Thursday, October 21, 2010

SAW 5 3d review

Every Halloween for the past four or so years we have seen a new Saw film come out. Now that Saw V is here we already know that they have greenlit Saw 6. The franchise has managed to live on so long because I believe most people just want to see a horror film in October and Saw happens to be the one film that is always playing. Since Saw 2 I have felt the films have gone from bad to worse. Saw 4 was just awful and extremely complicating if you didn't have a very firm grasp on all of the films. This time around I think they became somewhat aware of the fan out cry and played everything out with a more logical scheme and made it a lot more easier to follow.
The story is really hard to go into detail without ruining some aspect of the plot but basically this one is all about FBI Agent Hoffman. After the house is cleaned out someone manages to survive one of the traps so he must go back and figure out a way to tie up all the loose ends. Like I said above if you were put off by the last film for being to confusing then this one should be much easier for you to follow along with.
Even though the story is easy to follow along it has to be interesting. Now I think this film really goes back more to the first film and explains how the traps were carried out. Despite the fact that I think this film is in on par with the first film I think it also is just more of the same. The traps after awhile just become more weapons of destruction and aren't as interesting as they once were. The film is not really horror anymore. Yes the blood does flow and there is plenty of gore but over time these films have just made that mandatory canceling out the horror of it all. In a way the audience is almost like Jigsaw. We have seen it all so much that it no longer affects us.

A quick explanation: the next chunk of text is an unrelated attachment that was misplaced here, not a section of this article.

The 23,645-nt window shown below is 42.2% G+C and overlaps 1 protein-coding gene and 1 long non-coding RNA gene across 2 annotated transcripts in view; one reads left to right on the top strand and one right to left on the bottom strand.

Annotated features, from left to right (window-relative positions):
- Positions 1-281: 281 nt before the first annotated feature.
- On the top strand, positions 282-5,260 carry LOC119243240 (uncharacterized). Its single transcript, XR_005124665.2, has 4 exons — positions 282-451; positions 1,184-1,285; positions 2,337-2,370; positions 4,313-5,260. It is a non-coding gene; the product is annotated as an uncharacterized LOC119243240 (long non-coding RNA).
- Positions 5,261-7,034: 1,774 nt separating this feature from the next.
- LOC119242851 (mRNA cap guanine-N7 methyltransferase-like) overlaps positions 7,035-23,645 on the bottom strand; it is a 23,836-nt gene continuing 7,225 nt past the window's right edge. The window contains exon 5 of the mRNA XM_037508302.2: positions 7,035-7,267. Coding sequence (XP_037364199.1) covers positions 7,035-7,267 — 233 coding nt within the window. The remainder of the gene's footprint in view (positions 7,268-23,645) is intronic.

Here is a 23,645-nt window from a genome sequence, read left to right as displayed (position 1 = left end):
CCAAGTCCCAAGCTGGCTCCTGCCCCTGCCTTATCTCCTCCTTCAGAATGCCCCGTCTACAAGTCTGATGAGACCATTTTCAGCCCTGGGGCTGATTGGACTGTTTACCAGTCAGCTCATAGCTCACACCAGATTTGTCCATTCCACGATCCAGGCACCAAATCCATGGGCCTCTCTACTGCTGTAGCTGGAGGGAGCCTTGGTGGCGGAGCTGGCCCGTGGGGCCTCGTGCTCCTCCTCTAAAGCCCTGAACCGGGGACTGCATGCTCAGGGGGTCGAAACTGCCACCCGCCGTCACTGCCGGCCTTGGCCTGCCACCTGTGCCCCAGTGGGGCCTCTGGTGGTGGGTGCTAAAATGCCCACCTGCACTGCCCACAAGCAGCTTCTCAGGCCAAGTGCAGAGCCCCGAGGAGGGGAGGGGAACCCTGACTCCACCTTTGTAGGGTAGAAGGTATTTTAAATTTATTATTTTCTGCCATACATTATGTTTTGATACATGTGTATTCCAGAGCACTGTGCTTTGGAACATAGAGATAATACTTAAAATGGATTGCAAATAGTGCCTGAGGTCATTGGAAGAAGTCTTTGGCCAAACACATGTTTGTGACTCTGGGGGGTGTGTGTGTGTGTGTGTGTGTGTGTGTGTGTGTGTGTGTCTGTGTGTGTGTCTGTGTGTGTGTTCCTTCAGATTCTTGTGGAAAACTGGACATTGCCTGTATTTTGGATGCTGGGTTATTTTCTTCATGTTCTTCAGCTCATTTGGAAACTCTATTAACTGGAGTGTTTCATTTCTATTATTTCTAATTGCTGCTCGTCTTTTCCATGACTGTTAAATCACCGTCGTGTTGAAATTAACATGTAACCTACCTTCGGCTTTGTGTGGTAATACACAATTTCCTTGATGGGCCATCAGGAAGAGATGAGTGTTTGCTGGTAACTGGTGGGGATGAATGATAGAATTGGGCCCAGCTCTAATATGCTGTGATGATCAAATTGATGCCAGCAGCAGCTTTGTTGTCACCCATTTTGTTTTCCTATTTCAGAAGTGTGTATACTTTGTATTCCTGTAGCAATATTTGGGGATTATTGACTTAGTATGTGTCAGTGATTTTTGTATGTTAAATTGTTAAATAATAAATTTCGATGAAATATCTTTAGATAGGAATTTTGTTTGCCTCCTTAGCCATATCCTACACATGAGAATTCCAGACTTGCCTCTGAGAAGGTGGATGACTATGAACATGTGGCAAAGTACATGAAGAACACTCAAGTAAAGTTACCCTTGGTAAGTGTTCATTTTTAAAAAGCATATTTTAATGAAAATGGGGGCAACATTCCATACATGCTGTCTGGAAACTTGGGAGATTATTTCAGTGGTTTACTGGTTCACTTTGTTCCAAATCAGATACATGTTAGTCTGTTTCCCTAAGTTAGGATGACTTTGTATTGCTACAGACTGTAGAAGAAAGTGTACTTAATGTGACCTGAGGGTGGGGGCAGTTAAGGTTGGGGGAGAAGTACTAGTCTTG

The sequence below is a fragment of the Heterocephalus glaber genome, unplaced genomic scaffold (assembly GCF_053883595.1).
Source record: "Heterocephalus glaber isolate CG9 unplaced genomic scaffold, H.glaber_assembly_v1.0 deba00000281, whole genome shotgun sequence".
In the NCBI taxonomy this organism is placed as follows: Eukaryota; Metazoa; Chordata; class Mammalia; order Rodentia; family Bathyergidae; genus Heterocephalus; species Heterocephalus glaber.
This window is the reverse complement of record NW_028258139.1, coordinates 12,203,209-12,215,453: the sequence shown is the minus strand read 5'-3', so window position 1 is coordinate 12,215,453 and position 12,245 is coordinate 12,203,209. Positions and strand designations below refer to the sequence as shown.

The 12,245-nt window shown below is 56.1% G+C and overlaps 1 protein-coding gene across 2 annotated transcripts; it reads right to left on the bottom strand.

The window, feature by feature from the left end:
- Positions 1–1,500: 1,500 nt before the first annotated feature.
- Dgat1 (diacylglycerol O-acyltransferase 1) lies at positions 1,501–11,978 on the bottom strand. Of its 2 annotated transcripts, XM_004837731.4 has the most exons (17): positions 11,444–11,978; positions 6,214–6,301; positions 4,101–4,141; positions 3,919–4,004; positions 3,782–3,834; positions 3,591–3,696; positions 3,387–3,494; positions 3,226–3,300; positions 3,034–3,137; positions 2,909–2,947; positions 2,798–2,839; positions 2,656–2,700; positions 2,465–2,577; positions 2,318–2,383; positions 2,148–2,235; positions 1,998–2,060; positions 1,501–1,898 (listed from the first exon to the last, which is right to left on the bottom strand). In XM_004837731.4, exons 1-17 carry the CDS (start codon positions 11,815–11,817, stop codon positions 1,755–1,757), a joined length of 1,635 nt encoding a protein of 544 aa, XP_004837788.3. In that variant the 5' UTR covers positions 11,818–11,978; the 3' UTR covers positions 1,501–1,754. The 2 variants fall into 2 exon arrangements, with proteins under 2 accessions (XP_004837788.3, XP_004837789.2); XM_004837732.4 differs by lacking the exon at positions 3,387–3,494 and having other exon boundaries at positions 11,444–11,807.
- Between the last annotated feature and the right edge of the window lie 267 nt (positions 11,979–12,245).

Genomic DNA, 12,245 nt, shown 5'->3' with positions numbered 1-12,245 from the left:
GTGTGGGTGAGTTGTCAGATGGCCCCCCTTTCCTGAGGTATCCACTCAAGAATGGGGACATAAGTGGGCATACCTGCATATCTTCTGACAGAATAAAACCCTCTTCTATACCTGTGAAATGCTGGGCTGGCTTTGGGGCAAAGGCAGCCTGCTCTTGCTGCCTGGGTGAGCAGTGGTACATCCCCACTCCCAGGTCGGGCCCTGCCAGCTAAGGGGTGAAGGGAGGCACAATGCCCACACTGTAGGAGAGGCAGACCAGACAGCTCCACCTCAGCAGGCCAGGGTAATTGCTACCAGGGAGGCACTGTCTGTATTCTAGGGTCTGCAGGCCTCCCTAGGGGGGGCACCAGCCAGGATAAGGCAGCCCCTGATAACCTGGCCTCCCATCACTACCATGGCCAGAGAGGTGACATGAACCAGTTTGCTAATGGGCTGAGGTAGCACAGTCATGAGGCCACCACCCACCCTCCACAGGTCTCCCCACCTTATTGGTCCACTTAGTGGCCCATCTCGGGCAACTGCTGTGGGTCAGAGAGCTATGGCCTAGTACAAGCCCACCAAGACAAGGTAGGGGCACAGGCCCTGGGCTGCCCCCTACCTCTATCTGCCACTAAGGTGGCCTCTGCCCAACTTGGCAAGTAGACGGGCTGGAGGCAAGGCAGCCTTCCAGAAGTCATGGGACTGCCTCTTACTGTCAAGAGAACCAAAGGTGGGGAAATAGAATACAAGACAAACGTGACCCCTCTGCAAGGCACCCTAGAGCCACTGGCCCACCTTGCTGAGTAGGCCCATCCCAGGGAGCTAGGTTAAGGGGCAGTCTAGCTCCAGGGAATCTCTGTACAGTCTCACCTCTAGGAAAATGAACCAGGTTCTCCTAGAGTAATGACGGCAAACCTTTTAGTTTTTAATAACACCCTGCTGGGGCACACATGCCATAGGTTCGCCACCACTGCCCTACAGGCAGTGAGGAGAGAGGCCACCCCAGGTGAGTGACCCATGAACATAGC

Besides some of the main characters this film really lacks any real people to root for. Well not even the main characters are really likeable. What else seems to detract from the film is that it has become quite evident that it wasn't the intention of these films to go on like this for so long from the beginning. But I do have to give the scribes a lot of credit here for being able to stitch them together the way they have. It is almost flawless. Almost.
I felt like I was watching more of the same the whole time. While it is much better than 3 and 4 it still comes across as just another entry. These films have almost devolved into a police procedural drama TV series. If you try and hop on in the middle you will be missing out on a lot of the story. That is the main reason these films will not stand up to the test of time. With another film still to come who is seriously going to sit down and watch all six in the future? Not me. Especially not with 3 and 4.
Overall however I think if you are already a fan of the Saw franchise you will like this entry. Though the gore is significantly cut back probably because Darren Lynn Bousman is no longer behind the camera. So don't expect as much splatter. A solid entry into the Saw franchise but if you are not familiar with the franchise.. don't even attempt to catch this one. I highly recommend however doing a marathon run of the first four films to catch yourself up. I would say to people who are wary of the film to just wait for DVD. With the economy the way it is you can spend your hard earned money on something much better than this.

Wednesday, October 20, 2010

Metal iPhone 4 Cover Protects Your iPhone 4 Without the Bulk of a Case

The iPhone 4's glass backing is remarkably fragile—even more so than the other iPhone models. If you'd like to keep it protected without making the phone bulky with a case, consider replacing the back with this metal back cover instead.